Not many people become famous from making TV commercials, but American actor Dante Carver certainly has. For the past three years, Carver, 32, has become known to legions of Japanese fans as Aya Ueto’s brother and Kanako Higuchi’s son in the series of “White Family” commercials which feature a popular white dog as head of the household. “I really wasn’t sure what the concept was, and I’m still not sure, but everyone seems to like it, and that’s great,” says Carver, sitting down for an interview in Meguro.
Born in Brooklyn, Carver spent half his early life in Europe and the U.S. with his father who was an interpreter at the time, and his mother, who is a government nurse. “I lived in Italy and Germany and traveled all over Europe,” Carver recalls. “Then I went back to the States to study international business at a university in Virginia. In my third year, I worked for a health insurance company and did acting at night. In 2004, I took a break and came over to Japan for a month or so to visit my friends from university. That was my first time here.”
During that visit, Carver says he was asked by four different modeling agencies at random to sign up. “Two of them approached me in Starbuck’s,” he says. However, he returned to the U.S. for a bit, before deciding to try his luck in Japan permanently in 2005. “My plan was to find a serious agency so I could work as an actor first and a model second. I ran into a lot of potholes. For the first few months, I was teaching English privately in Kyoto. I did some modeling and TV commercial jobs, but nothing steady.”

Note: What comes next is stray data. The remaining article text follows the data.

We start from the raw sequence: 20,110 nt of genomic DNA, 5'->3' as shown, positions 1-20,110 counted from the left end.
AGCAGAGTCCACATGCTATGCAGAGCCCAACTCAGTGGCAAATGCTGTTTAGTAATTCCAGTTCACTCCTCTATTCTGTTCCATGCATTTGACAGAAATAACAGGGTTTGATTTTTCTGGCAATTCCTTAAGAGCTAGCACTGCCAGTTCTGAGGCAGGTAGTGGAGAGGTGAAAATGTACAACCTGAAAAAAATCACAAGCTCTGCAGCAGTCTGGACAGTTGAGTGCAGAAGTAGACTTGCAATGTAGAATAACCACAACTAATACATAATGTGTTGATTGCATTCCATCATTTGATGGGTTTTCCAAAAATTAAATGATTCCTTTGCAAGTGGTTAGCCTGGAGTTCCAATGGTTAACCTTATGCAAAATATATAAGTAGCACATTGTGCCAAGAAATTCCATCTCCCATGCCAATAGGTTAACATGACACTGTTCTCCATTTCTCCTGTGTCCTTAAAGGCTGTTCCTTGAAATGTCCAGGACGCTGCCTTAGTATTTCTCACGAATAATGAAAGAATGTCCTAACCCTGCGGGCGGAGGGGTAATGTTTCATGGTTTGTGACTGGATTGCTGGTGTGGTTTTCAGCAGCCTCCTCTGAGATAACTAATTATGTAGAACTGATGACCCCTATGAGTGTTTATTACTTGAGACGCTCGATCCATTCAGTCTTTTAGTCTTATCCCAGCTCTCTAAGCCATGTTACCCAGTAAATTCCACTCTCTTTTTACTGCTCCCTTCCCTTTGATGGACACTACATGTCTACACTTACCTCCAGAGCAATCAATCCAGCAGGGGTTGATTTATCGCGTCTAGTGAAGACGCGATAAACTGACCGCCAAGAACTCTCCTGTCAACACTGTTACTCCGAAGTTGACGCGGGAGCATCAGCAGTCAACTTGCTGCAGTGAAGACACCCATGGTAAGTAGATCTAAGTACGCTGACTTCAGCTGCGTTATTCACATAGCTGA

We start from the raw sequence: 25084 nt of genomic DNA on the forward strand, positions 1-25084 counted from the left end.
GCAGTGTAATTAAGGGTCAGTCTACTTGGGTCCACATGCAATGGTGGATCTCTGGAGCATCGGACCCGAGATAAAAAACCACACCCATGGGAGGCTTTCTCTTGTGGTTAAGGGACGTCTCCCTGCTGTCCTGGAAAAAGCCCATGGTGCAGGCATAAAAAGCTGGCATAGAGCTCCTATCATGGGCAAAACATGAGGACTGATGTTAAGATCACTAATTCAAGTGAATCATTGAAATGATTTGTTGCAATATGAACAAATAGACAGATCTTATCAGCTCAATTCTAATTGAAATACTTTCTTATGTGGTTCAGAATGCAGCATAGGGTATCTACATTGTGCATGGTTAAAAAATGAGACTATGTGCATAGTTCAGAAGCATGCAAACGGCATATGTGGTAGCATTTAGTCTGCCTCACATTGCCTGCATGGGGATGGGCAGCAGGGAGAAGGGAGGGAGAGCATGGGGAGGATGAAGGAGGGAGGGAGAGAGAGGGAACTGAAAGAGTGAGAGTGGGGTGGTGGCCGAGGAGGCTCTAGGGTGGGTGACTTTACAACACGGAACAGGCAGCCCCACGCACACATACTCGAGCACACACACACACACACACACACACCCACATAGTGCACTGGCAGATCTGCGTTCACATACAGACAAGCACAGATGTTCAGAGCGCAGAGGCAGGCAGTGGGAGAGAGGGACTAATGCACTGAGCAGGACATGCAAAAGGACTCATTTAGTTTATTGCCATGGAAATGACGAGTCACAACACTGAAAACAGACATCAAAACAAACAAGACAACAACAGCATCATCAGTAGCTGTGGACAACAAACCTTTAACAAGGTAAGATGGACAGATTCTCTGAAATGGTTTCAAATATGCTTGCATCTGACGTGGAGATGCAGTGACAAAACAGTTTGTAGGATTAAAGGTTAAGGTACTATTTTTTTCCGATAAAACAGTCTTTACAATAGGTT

Then came his big break. “I was an extra on a Vodafone commercial (before it became Softbank Mobile), when the director heard me speaking Kansai dialect and took a liking to me. He then said the main character would be changed to me and now I’ve been at it for more than three years. Aya Ueto and Kanako Higuchi are like my second family, and the dog is one of the easier talents to work with, no complaining. His name is Kai. We also use his sister Nene for walking and running scenes. Sometimes, the commercials can take anywhere from 16 hours to 2-3 days to shoot.”
Besides TV commercials, Carver has been doing a “Sesame Street”-type TV show on BS Fuji, called “Be Ponkiki,” since last April. He is very careful about which projects he chooses. “If it is the stupid foreign character, I won’t do it because I don’t want to get typecast,” he explains. “For those foreigners who really don’t care and just want to do it for the money, more power to them. For myself, I am an artist and if it is anything that I couldn’t show my parents, I wouldn’t do it.”
Stereotyping can be a perennial problem in Japan where most African-Americans are typecast as being in the military, basketball players, musicians or drug dealers. “That often happens,” says Carver. “They want me to play this really bad guy, but I can do so much more than that.”
Carver will next be seen in the movie “Kaze ga Tsuyoku Fuiteiru” (A Strong Wind Is Blowing), which opens on Oct 31. The movie follows 10 college students with completely different personalities and backgrounds, who go through rigorous physical training with the goal of securing a spot in the Hakone Ekiden, a famous annual university street relay. “My character is an exchange student from Africa who reluctantly joins the team. There is a lot of running in it. Fortunately, I am in good condition,” says Carver who practices kung-fu.
In his spare time, Carver likes to draw and writes music, “a bit of R&B or house,” he says. Earlier this year, he published a book in Japanese titled “Who Is That Guy?” In August, he launched a blog. “I enjoy it but it is difficult to write in Japanese. It has made me aware of my Japanese fans who range in age from 5-6 years old to one who is 82. That’s really nice.”© Japan Today